Istanbul- As Mohammed al-Masri surveyed the cluttered room, his father stepped in behind him.
“I asked my father, ‘What are you doing here?’ ” Masri said, recalling an exchange that took place more than 20 years ago in eastern Afghanistan. His father’s response was cryptic: “When you grow up, God willing, you will learn for yourself.”
After the Sept. 11, 2001, attacks, Masri’s father would be regarded as one of the most ominous figures in al-Qaeda: an Egyptian with a degree in chemistry who was put in charge of the terrorist network’s effort to develop mass-casualty weapons.
Abu Khabab al-Masri became the subject of a $5 million U.S. reward. And he was linked to a series of plots — including al-Qaeda’s attempt to bring down an airliner with a shoe bomb — before he was killed in a CIA drone strike.
Mohammed Masri, now 35, left Afghanistan shortly after that mid-1990s exchange in the lab at al-Qaeda’s Darunta camp complex and never saw his father again.
Name recognition helped him build a following of several hundred fighters after he arrived in Syria in 2012, he said in one of a series of interviews with The Washington Post.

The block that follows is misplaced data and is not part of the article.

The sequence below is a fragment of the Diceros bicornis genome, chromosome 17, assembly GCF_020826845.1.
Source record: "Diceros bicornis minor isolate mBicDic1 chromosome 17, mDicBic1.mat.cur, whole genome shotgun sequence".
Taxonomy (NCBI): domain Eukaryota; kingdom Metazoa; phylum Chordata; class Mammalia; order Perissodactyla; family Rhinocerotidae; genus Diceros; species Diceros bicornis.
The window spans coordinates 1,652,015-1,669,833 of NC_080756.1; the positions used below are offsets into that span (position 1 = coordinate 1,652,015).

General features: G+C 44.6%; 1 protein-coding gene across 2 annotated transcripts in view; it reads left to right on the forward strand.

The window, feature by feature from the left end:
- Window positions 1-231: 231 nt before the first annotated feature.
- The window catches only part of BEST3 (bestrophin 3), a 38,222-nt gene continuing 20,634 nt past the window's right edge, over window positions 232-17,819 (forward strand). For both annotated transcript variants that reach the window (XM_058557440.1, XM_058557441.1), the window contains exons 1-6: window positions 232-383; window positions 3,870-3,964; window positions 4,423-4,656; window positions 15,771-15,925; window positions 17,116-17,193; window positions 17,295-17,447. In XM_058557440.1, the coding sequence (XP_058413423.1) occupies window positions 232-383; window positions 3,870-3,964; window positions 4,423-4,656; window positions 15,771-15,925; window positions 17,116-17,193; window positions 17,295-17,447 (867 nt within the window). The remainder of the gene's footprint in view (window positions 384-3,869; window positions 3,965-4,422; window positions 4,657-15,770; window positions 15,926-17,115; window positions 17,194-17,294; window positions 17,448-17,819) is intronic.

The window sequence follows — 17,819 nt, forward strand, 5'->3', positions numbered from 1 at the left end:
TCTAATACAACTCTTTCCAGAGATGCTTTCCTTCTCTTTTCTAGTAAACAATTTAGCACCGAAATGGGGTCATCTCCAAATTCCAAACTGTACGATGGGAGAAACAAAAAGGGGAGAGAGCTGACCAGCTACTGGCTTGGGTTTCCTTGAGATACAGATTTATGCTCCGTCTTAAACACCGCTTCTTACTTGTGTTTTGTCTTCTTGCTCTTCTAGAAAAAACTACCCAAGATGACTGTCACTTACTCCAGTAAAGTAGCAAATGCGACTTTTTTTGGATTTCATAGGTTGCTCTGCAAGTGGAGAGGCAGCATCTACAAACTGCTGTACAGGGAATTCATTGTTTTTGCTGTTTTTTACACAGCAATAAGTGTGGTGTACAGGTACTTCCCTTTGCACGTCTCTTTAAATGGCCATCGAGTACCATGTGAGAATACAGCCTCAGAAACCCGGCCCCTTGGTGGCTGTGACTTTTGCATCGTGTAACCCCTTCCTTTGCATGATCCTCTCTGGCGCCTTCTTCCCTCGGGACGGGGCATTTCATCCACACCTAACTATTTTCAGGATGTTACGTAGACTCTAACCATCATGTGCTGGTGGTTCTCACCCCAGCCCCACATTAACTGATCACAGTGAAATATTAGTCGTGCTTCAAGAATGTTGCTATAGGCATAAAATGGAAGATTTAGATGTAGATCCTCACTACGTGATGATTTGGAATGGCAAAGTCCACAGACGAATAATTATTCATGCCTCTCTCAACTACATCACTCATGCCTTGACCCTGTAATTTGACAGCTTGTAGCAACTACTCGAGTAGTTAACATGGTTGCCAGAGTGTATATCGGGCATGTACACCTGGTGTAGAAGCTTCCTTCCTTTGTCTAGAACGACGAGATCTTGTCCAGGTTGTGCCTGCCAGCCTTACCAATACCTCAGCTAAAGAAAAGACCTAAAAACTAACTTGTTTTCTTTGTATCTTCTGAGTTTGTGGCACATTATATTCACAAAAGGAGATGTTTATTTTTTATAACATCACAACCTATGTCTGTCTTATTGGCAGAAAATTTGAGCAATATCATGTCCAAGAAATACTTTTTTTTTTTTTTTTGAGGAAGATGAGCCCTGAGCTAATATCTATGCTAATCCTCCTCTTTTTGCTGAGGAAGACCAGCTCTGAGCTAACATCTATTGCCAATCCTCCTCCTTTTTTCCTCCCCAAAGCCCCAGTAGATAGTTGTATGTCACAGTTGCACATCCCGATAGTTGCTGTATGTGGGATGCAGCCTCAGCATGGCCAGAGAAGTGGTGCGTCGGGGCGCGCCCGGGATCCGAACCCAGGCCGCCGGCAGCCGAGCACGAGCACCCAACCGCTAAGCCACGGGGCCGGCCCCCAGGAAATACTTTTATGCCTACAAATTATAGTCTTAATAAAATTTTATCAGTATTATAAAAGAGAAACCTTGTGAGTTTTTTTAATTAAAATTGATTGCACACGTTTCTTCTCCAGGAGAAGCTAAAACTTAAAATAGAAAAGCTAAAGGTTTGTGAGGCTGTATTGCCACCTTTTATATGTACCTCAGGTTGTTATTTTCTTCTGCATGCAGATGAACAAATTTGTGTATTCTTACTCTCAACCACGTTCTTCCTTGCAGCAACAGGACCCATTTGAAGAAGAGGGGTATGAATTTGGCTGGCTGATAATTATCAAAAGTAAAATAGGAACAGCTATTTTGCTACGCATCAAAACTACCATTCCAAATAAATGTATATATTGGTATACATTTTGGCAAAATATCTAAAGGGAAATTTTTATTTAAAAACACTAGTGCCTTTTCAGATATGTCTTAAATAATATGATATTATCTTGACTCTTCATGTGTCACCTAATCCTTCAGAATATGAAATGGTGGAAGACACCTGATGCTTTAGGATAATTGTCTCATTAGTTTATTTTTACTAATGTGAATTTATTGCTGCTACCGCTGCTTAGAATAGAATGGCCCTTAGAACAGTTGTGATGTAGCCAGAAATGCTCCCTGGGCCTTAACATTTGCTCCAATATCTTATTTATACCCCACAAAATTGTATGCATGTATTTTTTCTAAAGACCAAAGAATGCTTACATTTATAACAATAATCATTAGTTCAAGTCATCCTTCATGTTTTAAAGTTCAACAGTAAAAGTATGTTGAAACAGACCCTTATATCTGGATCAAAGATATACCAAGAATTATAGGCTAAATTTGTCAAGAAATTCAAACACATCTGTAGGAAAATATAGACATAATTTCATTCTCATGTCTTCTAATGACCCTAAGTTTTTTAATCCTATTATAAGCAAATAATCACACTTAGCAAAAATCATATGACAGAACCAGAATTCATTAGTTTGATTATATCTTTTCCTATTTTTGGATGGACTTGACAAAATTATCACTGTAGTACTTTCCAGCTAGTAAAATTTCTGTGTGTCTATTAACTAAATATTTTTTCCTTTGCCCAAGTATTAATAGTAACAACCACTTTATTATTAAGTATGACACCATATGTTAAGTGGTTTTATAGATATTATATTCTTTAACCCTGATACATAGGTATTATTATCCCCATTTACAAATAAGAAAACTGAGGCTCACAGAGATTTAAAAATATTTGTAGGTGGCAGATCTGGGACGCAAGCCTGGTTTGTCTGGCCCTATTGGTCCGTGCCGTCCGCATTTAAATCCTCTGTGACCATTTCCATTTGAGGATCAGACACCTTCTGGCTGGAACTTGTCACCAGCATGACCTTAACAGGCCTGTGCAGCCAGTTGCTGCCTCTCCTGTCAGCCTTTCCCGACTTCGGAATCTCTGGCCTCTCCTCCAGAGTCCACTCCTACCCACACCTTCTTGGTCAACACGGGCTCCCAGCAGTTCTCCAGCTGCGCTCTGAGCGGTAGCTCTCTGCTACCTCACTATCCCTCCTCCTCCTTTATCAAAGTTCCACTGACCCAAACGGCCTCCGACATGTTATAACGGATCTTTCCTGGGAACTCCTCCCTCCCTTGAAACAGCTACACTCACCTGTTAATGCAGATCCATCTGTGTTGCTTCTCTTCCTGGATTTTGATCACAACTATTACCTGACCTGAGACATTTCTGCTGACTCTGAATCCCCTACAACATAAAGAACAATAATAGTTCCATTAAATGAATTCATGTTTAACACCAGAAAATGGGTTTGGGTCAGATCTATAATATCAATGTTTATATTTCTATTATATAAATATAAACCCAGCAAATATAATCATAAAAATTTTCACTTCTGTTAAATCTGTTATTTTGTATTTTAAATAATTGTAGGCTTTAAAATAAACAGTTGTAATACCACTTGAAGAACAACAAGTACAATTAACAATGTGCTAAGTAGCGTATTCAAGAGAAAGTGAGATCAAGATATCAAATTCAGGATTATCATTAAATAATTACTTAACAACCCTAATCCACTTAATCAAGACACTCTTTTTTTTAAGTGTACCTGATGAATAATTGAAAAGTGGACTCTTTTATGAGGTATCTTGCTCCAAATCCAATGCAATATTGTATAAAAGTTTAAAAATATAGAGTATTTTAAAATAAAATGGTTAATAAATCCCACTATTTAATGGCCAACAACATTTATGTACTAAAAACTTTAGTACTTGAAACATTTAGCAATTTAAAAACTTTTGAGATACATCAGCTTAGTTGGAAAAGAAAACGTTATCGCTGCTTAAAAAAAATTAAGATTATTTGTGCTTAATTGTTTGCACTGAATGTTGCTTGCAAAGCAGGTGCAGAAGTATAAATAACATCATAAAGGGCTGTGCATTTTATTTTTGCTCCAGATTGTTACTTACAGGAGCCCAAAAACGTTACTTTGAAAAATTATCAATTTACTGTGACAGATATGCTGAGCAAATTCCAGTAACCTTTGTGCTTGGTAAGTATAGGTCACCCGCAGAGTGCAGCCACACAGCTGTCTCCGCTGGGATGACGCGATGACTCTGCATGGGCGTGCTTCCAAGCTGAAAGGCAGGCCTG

But since then he has been caught in a violent struggle between those loyal to his father’s organization and followers of a bolder, more brutal group determined to supplant it — ISIS
Masri is among the few who can claim to have spent significant time at al-Qaeda’s camps in Afghanistan as well as in ISIS capital of Raqqa in northern Syria — and the only person so far to emerge from those experiences and speak about them in detail.
Masri agreed to speak to The Post, he said, in part to voice his disapproval with the ISIS’s despotic rule over its subjects in Iraq and Syria, although he stopped short of condemning the group’s brutality against the West.
“It was not that they beheaded someone who committed a crime — that was not my issue with them,” he said. “It was the way they governed.”
He blamed U.S. policies and military campaigns in the Middle East for driving thousands of Muslims into the ranks of the ISIS. “As much as I despise ISIS for the way they treat people,” he said, using a common name for the terrorist group, “one of the reasons they became so powerful was because of the West.”